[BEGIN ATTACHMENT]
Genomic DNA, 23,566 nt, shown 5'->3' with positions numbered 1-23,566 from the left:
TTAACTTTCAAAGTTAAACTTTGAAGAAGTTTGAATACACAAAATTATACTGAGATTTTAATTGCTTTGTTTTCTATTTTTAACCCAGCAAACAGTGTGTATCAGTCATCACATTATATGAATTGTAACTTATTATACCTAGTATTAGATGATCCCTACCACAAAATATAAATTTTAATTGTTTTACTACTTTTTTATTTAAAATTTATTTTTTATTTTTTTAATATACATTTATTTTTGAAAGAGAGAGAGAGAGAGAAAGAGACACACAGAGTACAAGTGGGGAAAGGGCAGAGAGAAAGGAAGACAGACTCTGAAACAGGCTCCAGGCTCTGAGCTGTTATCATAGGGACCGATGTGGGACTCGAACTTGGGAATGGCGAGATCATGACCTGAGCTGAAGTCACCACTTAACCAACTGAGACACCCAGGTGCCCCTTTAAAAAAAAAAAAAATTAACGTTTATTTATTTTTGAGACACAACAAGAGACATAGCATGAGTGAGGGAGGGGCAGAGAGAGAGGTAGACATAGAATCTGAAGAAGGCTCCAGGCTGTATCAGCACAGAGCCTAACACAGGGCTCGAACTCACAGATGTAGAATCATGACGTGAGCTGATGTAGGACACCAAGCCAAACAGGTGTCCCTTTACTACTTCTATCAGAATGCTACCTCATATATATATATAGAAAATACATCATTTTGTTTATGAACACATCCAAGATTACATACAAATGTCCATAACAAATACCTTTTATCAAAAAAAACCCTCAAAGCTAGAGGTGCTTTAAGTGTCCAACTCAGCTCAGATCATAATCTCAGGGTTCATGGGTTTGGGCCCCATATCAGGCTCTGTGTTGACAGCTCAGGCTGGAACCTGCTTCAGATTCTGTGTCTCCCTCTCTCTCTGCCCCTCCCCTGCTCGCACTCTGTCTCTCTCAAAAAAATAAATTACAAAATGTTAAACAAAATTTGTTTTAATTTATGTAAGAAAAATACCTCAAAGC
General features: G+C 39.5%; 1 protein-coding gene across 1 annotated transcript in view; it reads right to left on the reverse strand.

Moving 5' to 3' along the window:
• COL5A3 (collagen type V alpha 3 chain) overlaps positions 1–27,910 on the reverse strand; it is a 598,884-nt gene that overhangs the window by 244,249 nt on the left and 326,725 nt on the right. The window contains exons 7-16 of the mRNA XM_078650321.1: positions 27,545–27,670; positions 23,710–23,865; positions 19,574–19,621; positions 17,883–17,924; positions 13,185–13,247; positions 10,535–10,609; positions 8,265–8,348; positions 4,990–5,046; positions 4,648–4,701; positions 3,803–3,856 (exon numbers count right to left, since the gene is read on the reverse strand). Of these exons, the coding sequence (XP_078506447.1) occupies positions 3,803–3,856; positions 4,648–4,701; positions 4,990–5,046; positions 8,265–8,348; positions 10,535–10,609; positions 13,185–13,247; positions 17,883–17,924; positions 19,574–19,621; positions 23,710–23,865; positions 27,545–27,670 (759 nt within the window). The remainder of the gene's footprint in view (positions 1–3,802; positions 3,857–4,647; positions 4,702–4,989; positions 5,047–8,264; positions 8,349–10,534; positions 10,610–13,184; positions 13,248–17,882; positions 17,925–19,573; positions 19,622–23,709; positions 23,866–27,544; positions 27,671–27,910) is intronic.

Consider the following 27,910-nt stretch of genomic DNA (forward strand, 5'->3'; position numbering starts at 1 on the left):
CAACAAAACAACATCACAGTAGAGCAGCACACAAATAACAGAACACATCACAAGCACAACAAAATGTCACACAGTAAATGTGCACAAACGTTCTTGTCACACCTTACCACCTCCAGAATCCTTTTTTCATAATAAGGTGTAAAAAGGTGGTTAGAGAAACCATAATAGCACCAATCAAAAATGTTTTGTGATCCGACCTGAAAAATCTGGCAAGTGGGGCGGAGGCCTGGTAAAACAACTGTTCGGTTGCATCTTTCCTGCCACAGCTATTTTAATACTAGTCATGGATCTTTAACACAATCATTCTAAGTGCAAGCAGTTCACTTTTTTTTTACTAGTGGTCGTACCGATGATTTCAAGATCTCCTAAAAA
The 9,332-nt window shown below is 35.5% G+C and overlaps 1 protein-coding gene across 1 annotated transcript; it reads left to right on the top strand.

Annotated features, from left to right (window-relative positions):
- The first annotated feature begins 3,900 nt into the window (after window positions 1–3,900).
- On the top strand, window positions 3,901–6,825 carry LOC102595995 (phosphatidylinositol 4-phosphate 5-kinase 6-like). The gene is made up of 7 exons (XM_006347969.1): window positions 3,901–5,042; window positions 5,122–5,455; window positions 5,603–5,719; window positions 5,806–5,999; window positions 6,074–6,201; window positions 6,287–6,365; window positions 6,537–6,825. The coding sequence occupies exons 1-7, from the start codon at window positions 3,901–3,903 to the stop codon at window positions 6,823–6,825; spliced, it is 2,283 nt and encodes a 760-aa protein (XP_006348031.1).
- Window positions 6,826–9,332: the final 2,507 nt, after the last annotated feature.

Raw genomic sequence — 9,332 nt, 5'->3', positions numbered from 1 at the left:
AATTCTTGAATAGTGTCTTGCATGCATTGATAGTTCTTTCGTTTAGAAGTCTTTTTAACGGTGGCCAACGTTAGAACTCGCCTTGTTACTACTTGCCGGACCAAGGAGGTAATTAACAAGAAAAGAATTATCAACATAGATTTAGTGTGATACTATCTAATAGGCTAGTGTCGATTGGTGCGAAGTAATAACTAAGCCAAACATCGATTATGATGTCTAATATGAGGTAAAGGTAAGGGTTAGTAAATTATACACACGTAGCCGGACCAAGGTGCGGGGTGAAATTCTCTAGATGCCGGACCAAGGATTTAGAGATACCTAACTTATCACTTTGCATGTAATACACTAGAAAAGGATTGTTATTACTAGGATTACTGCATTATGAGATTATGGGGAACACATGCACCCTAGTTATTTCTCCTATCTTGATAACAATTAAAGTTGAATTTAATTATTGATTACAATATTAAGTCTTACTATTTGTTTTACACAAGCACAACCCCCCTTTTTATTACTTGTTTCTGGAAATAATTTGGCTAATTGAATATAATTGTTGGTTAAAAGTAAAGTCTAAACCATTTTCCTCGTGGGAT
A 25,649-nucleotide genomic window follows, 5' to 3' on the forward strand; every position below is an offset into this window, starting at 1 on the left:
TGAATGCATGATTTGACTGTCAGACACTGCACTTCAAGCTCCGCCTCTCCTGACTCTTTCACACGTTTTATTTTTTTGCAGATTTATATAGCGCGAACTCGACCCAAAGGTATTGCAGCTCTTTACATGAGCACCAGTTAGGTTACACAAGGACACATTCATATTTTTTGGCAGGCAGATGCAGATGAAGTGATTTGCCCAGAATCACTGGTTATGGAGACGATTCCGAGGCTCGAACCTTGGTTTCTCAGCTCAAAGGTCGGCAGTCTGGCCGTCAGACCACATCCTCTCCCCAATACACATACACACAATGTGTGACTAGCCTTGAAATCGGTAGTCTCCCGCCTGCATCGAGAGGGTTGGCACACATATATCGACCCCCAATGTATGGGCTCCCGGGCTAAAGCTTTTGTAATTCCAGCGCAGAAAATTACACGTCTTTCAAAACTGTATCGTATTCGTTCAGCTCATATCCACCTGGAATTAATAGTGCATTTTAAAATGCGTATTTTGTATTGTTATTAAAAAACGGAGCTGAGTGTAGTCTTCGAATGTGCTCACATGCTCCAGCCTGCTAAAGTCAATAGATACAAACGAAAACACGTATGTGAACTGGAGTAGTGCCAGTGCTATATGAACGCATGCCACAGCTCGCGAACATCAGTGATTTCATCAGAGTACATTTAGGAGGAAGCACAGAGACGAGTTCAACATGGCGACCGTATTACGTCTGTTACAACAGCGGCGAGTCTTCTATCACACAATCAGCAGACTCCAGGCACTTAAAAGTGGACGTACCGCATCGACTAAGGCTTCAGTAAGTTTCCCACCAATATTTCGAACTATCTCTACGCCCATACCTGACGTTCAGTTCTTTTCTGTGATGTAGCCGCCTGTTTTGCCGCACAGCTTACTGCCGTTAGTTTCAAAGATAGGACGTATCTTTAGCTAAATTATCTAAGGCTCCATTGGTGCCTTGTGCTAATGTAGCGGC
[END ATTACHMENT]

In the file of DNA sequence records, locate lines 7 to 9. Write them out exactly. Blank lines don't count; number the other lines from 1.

CAACAAAACAACATCACAGTAGAGCAGCACACAAATAACAGAACACATCACAAGCACAACAAAATGTCACACAGTAAATGTGCACAAACGTTCTTGTCACACCTTACCACCTCCAGAATCCTTTTTTCATAATAAGGTGTAAAAAGGTGGTTAGAGAAACCATAATAGCACCAATCAAAAATGTTTTGTGATCCGACCTGAAAAATCTGGCAAGTGGGGCGGAGGCCTGGTAAAACAACTGTTCGGTTGCATCTTTCCTGCCACAGCTATTTTAATACTAGTCATGGATCTTTAACACAATCATTCTAAGTGCAAGCAGTTCACTTTTTTTTTACTAGTGGTCGTACCGATGATTTCAAGATCTCCTAAAAA
The 9,332-nt window shown below is 35.5% G+C and overlaps 1 protein-coding gene across 1 annotated transcript; it reads left to right on the top strand.

Annotated features, from left to right (window-relative positions):